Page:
Tue, Nov 07, 2000 - Page 17 News List

Overdue loan problem festers

FINANCE With overdue loan ratios topping 10 percent according to some analysts, the government is rushing for ways to plug up all the holes in the dike

By Tsering Namgyal  /  STAFF REPORTER

Taiwan's bank restructuring is the latest buzzword in the Asian financial grapevine, although bankers say that the government has yet to come up with clear-cut guidelines on how to handle weak banks without hurting the economy.

Last week, Minister of Finance Yen Ching-chang (顏慶章) said he is not likely to let weak banks with "normal operations" collapse for fear of potential repercussions on the banking system as a whole.

Rather, the government has expressed its interest in bringing in international investment firms to smooth the otherwise rocky road of restructuring. Leading international investment banks -- Lehman Brothers, Goldman Sachs and Deutsche Bank, among others -- are now vying to establish asset management companies (AMC) in Taiwan, Chinese-language media reports said.

Independent analysts estimate Taiwan's overdue loan ratios now top 10 percent, although official figures put it at slightly over 5 percent or NT$1 trillion. While most of the loans are backed by collateral, the poor health of the property sector makes it difficult to clean up the system, analysts say. Bruce Richardson, head of Asian financial institutions research at Indosuez WI Carr Securities in Taipei, believes that the non-performing loan ratio would be much higher if it were calculated according to more rigorous international standards.

A Chinese-language economic daily reported on Saturday that Chinatrust Commercial Bank (中信銀) has also expressed its interest in joining with a foreign partner to set up an AMC to help clean up domestic bad loans.

Responding to the report Chinatrust officials acknowledged their interest but cited "ambiguous government regulations" as an obstacle. In theory, AMCs will buy up bad assets -- at at least a 50 percent discount to face value -- from weak banks and then resell them on the market at a profit. In Thailand, for instance, AMCs bought loans at around a 70 percent discount, according to analysts.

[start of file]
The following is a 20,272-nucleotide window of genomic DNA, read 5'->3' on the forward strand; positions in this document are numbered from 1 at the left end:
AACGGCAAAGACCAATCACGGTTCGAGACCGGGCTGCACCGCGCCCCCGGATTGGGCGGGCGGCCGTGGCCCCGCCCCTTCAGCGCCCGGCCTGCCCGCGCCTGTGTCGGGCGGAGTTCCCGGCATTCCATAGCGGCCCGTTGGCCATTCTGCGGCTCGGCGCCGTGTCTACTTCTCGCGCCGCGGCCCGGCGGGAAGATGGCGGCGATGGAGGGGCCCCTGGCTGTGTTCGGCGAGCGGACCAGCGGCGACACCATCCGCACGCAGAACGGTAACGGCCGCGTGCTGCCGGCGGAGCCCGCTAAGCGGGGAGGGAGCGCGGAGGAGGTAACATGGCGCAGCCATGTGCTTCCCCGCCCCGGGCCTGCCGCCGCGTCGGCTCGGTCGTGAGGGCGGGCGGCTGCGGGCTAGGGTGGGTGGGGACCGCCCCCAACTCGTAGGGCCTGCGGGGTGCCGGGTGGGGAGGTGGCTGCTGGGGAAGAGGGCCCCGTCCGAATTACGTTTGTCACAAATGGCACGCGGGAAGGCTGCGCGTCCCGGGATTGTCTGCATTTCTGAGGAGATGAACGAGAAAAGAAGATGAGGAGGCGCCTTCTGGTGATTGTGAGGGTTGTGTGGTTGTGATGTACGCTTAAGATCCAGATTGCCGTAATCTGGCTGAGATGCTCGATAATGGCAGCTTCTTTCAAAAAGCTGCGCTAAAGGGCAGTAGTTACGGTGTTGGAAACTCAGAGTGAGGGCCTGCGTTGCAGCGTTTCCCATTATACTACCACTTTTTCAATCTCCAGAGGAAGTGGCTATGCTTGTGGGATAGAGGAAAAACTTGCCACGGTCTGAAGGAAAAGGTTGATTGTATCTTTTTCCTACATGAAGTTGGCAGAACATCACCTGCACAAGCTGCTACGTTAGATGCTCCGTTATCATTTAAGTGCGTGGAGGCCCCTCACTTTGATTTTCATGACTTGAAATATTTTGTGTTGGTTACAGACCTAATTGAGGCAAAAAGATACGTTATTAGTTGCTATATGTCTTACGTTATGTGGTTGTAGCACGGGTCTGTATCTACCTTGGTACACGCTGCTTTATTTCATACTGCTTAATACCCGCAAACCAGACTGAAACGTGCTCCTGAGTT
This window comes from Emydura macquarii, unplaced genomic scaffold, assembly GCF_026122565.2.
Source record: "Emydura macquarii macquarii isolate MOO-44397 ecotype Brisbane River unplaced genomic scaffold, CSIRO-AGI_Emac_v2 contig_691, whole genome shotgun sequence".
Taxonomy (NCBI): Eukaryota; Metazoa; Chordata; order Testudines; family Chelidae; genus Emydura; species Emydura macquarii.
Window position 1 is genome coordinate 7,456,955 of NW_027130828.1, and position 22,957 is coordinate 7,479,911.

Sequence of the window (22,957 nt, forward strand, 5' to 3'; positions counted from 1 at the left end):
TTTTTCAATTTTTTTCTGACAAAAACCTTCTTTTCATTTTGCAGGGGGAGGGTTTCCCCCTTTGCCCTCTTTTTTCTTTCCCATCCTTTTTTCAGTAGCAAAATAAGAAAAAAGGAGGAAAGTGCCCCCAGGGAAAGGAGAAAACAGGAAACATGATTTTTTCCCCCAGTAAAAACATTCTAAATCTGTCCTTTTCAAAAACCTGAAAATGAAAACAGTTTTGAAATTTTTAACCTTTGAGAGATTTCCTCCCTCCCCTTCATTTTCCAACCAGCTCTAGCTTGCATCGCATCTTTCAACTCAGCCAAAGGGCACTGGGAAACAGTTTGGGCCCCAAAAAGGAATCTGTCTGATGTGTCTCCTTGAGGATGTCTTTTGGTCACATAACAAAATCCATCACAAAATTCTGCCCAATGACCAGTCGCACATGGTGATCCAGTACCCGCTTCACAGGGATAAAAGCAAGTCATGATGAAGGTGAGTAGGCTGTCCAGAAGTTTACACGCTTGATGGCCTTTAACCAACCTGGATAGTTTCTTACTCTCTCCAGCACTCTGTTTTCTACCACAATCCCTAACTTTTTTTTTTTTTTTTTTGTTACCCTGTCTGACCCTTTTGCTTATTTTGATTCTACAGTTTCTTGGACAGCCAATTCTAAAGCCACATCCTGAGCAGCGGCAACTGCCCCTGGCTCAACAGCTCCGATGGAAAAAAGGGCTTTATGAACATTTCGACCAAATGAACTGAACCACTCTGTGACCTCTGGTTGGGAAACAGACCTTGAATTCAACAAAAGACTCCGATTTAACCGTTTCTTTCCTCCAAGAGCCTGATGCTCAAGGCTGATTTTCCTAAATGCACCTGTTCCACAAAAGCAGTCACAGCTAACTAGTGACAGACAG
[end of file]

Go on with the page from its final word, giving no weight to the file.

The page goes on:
Many bankers and analysts, however, believe that the process is more complex and riskier than it appears on the surface.

"What if banks are not willing to acknowledge the quality of their assets?," questioned Dominic Lin, an economist and fund manager with China Investment Trust Corporation.

Selling the property into the market will be detrimental to the health of the already weak real estate sector, analysts say. "The last thing about collateral is that it is usually useless," says Richardson of Indosuez. Former Minister of Finance Paul Chiu concured with the rational saying, "The property market is quite bad," particularly in Central and Southern Taiwan.

While Taiwan's average overdue loan ratio is low by Asian standards, several local banks have bad loans in excess of 20 percent. "They are literally bankrupt," because their capital is not enough to cover up for the loss, Lin of China Securities Investment Trust, said.

Indeed, economists believe that the government should set up a ceiling for all financial institutions and then "force" the banks with bad loans in excess of that level to be taken over by AMCs.

Andy Xie, chief economist for Asia Pacific at Morgan Stanley Dean Witter, believes that Taiwan "has to make a lot of important decisions," particularly in terms of restructuring while the high-tech sector is still competitive.

However, given the magnitude of the problem, the government must play a bigger role, particularly in terms of offering incentives, analysts say. "Such gestures will encourage participation from the private sector to resolve the issue," said Patrick Pang, a bank analyst for Lehman Brothers in Hong Kong.

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